January 3, 2013
Yoho National Park, BC
After an exciting day on Mosquito Mountain, Ben and I were looking for another ascent. Temperature dropped down to -20 again and we slept in Lake Louise Hostel. Having a warm dorm was definitely nice, but having 4 people in one room wasn’t that pleasurable. We had lots of discussion regarding the possible objectives and Emerald Peak was selected. It’s usually not done in early season, and it sounded pretty involved in Nugara’s snowshoeing book.
We woke up in cloudy weather, but given the stable weather pattern, we were hoping for inversion, and yes it did. There was a solo skier at the parking lot, but we didn’t know where he gonna go. The Hamilton Lake trail was hard-packed which gave us a full relieve, otherwise we could easily spend hours just post-holing up the treed rib. We marched up on a steady pace, and eventually broke through the low clouds. This was motivating enough and we speeded up a bit. It took us more than 1.5 hours to get to the point where I thought we were too high on the trail. Instead of backtracking and losing elevation, we decided to go up the avalanche slope on climber’s right side. The next 150 vertical meters or so was the most exhausting part of the trip, wallowing up 30-35 degree unconsolidated snow, post-holing knee to waist deep, and there was not much room for switch-backing. I even stepped into one weak spot and spent a good 5 minutes just to pull out my leg (and snowshoe). We took turn breaking trail, and eventually made to south ridge.
We were still in the trees at this point… This is typical for BC climb. You spend what seems like eternity to get to treeline, but after breaking through the trees, you are close to the peak. Ahead of us was the final slope up the false summit. I was slow at this point since I didn’t eat anything yet. I quickly took a short break consuming a muffin, while Ben kept marching up the slope. There was an old ski track so we didn’t follow the ridge, instead traversing diagonally up towards climber’s right. The temperature was well above freezing and we noticed the surface hoar on the snow. Condition would get interesting after the next storm.
The view also fully opened up at this point, and once we were at the false summit, we could see the snowy Mt. Carnarvon, Mt. Marpole, The Presidents, and they looked very impressive. Since we hadn’t get our objective finished, we didn’t take time soaking in the views. I soon looked down at the first down-climb. I had some thoughts about descending the slide path, so I packed my snowshoes inside pack, and went down this step. It’s a moderate scramble. Ben left his snowshoes on the false summit.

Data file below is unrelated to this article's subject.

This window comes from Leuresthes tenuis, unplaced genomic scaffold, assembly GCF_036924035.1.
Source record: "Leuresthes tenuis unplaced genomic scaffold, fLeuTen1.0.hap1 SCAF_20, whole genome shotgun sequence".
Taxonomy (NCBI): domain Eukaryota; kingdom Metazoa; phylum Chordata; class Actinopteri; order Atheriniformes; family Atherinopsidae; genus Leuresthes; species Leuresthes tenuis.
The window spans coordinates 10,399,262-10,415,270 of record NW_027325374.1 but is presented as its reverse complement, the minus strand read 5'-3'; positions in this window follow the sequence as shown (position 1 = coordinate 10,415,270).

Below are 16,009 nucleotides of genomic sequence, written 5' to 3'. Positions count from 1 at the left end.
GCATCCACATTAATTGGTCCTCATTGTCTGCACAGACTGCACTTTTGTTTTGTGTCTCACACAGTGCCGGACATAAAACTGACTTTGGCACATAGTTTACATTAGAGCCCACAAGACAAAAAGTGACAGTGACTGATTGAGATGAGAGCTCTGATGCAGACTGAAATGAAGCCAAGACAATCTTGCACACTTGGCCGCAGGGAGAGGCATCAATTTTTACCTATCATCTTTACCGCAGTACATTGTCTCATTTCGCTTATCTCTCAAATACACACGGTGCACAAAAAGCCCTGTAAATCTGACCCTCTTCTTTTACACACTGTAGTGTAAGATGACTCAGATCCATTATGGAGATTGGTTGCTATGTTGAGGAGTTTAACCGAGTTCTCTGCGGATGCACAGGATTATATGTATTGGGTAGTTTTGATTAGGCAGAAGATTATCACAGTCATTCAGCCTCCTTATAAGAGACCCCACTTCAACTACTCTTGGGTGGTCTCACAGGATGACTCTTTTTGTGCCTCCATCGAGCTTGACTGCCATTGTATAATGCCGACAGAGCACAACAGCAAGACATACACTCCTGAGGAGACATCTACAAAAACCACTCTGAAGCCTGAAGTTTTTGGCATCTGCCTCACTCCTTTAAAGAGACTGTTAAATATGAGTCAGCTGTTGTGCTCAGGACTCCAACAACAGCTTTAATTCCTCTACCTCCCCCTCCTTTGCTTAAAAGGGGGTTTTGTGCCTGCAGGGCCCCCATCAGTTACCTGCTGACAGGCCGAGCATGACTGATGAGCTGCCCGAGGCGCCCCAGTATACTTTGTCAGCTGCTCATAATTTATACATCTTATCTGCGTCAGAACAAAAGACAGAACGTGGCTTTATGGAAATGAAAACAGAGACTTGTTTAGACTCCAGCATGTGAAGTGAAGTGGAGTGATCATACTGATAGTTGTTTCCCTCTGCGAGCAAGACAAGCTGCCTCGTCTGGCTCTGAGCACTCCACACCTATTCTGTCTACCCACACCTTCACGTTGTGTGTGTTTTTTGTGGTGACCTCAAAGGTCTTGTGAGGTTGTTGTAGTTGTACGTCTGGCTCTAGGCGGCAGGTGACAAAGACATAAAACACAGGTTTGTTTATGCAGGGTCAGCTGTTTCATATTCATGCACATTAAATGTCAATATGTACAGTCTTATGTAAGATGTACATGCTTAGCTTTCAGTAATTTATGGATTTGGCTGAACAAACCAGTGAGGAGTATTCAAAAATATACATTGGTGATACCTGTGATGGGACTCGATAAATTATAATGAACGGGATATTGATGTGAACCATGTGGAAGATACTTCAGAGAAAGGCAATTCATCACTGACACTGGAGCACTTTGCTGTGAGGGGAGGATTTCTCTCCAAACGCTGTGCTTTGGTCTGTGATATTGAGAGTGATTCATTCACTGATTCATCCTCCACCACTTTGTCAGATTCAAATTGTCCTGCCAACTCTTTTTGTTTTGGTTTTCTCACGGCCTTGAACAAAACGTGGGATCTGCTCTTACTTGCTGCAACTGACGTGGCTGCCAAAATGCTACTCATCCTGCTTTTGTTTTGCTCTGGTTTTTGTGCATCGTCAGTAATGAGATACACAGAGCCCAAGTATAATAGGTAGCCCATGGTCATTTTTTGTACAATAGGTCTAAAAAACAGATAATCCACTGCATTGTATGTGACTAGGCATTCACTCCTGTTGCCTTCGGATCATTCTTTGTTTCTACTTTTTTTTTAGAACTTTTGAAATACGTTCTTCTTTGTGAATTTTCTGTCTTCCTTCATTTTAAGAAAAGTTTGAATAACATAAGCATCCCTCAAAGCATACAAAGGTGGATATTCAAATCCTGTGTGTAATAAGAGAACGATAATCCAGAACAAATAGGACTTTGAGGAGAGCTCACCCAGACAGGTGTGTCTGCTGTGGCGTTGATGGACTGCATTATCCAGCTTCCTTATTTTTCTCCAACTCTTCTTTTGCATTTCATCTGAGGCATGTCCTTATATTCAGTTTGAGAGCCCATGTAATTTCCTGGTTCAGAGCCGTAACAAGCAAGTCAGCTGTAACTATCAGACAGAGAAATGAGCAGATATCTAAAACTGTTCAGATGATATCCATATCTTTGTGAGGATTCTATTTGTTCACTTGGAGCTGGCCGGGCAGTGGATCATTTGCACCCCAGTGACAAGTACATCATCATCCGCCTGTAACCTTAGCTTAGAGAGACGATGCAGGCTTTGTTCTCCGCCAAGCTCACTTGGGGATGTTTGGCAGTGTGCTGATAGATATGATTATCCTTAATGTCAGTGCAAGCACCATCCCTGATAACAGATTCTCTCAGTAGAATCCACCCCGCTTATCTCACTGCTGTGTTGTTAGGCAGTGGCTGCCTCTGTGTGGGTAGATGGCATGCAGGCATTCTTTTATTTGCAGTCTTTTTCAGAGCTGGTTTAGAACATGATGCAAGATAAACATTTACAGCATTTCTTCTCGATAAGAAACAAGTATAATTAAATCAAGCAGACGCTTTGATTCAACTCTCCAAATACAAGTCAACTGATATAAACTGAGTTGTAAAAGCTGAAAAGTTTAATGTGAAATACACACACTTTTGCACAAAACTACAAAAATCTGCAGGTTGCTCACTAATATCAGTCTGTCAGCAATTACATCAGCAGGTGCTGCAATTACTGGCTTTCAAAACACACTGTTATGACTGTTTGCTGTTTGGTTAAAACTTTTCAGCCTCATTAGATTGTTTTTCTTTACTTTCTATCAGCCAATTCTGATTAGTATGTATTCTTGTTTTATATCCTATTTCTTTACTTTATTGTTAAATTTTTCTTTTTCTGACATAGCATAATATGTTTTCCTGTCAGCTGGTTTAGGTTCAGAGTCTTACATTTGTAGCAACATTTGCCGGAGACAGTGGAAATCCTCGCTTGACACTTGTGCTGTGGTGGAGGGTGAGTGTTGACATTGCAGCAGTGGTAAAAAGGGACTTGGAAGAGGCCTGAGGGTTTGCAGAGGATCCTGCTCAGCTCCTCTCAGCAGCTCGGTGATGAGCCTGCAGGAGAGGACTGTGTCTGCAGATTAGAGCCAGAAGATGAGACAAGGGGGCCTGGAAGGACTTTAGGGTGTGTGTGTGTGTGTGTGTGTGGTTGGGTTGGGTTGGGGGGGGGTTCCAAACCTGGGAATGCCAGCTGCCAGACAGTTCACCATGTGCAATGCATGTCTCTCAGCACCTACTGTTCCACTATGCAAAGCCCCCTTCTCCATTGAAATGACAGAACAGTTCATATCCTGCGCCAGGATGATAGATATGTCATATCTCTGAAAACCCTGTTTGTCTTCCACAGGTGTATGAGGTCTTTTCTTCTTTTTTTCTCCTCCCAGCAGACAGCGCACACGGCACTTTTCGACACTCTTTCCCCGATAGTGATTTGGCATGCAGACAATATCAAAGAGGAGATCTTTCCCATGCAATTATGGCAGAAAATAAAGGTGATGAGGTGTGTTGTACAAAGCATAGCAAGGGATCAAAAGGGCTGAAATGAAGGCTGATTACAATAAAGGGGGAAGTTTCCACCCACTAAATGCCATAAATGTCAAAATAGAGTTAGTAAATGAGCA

The next obstacle was a couple of pinnacles. We circumvented them on climber’s left side, easy going. Soon we were at the crux. I immediately noticed this point from Bob Spirko’s site. He went through a tunnel in summer. In winter, we couldn’t see the tunnel, but climbing directly up the wall didn’t look to be that bad. So we ditched our packs here, and took out ice axe. I firstly ascended a steep snow lip on climber’s left side, and then traversed towards right over a couple of awkward moves. It’s definitely a difficult scramble.
After this bit of exciting, we were staring at the summit cairn, and it’s only a few minutes’ walk. We noticed a solo skier coming up the slide path, and we decided to wait for him. It turned out to be the one we met at parking lot… Well, guess our snowshoeing pace was faster as he had a nice skin track to follow for the entire ascent.
We all had concern of the warm weather, so we didn’t stay long on the summit. There were more and more skiers coming up the slide path. Descending the crux was easier than going up it, and Ben went up the false summit to retrieve his snowshoes. We decided to descend the slide path, and the initial slope was quite dicey, but soon we joined the skier’s track. I really wished to have my skis on, and the slope wasn’t as steep as expected, I could definitely ski it.
There is an outlier on the east ridge that you can bag, but we didn’t bother with that. Lower down, the path narrows considerably and the snow was completely destroyed by skiers. We were trying to stick to fresh powder, and were forced to ventured into trees on skier’s left side. Thankfully there were enough powder snow to give relieve on our knees. We both enjoyed the fast descend.
Further down we dropped back into the cloud layer and temperature dropped dramatically thank to the inversion. The trees hadn’t de-frosted yet. The slide path went all the way down to the lake, and we followed skier’s tracks crossing the lake. The lake crossing was quite scenic too. Awesome day in the mountains again. Round trip time: 7 hours.